It was time for a change, and so I attended college again, this time focusing on law studies. I received my diploma in Law Clerk two years later. I need to interject for a moment: my (ex)husband and I had discussed my return to school, and had thought that working as a law clerk would be something I would enjoy, and would supplement our income nicely. The position was never intended to be one that brought in a lot of money, as my (ex)husband was in IT, and was doing well.

Fast forward to the second month of school, and I was unemployed, and newly separated. I was in school fulltime, and the program required a lot of time and effort. It was rumoured to be the toughest at our school. I did what any student would do – I turned back to student loans to make it through the years.


A Super Short History Of Student Loans 

In Ontario, student loans are divided into two sections: provincially funded and federally funded. The loans were structured very differently the second time I attended school, as the first time I had a bank I could walk into and discuss what the loan repayment structure looked like.

The second time around, I had no one to speak to, and received the odd piece of mail. I moved a few times, being a student without a home for a bit. Throwing myself into my new career, I started at the bottom of the ladder, making a measely $12 an hour. Not enough for a single person to live on, and to make payments of student loans when they wanted $400-$500 monthly. No sir, their payment plan nearly rivelled any rent I paid. So I did what I had to do to keep food on my table.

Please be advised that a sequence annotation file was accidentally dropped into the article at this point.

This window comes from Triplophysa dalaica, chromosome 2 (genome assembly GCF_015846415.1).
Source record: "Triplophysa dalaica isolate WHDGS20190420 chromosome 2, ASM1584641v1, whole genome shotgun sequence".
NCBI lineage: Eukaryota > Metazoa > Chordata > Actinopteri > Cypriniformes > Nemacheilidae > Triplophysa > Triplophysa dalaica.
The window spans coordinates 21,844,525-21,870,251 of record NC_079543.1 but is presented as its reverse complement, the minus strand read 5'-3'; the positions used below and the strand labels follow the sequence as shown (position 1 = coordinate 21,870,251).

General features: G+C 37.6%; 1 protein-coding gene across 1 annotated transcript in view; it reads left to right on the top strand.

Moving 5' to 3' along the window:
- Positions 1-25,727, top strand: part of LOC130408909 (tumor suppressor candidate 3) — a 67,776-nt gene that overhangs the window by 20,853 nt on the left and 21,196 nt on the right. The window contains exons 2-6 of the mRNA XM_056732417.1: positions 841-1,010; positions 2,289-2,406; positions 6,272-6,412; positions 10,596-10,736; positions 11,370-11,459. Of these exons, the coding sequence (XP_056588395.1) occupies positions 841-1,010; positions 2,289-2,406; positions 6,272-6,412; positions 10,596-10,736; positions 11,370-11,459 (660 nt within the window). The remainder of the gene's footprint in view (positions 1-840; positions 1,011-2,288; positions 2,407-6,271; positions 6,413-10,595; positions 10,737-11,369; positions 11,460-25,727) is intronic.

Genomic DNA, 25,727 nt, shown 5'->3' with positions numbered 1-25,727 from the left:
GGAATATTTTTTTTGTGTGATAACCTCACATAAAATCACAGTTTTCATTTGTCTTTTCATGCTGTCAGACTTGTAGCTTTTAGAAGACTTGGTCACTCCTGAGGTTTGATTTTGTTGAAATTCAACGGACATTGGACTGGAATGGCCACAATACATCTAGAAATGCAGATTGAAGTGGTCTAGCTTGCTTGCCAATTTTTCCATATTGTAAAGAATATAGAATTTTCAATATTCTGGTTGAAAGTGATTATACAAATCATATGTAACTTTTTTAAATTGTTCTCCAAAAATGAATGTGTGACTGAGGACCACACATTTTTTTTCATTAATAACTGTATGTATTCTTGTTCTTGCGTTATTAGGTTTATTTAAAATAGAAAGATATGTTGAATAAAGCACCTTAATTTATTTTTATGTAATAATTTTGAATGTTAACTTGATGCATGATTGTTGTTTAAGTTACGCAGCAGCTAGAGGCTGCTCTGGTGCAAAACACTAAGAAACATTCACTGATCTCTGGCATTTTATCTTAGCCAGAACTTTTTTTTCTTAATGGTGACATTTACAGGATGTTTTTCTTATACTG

I Stopped Making Payments

Yes, today I hang my head in shame and think about all the things I could have done differently, and how I chose to not. I chose to stick my head in the sand and pretend that it would go away. My income rose, dollar by dollar, over the years, never really keeping up with inflation, and I changed employers like I changed addresses. I was looking for the right fit.

Eventually, the Canada Revenue Agency sent me some scary looking letters, and I arranged a payment plan with them. I had been paying for a couple of years by that time, when I received a telephone call from a collection agency. This collection agency said they had received my student loan from the government, and they were collecting on their behalf. Thinking it was fraud, I demanded a statement. The representative said they couldn’t provide me with one, and I hung up.


Fraud or Not? 

This company continued to call me, and I continued to dodge them, as they were your stereotypical collection centre: give me money or you will be sued! Who wants to speak to those people? Not me. Finally, about six months after that, I answered the phone and told them again, I want a statement. The girl on the phone again said it was something they couldn’t provide, so I told her that I would not be willing to pay them money if they couldn’t prove what it was for.

September 2017, I Started Blogging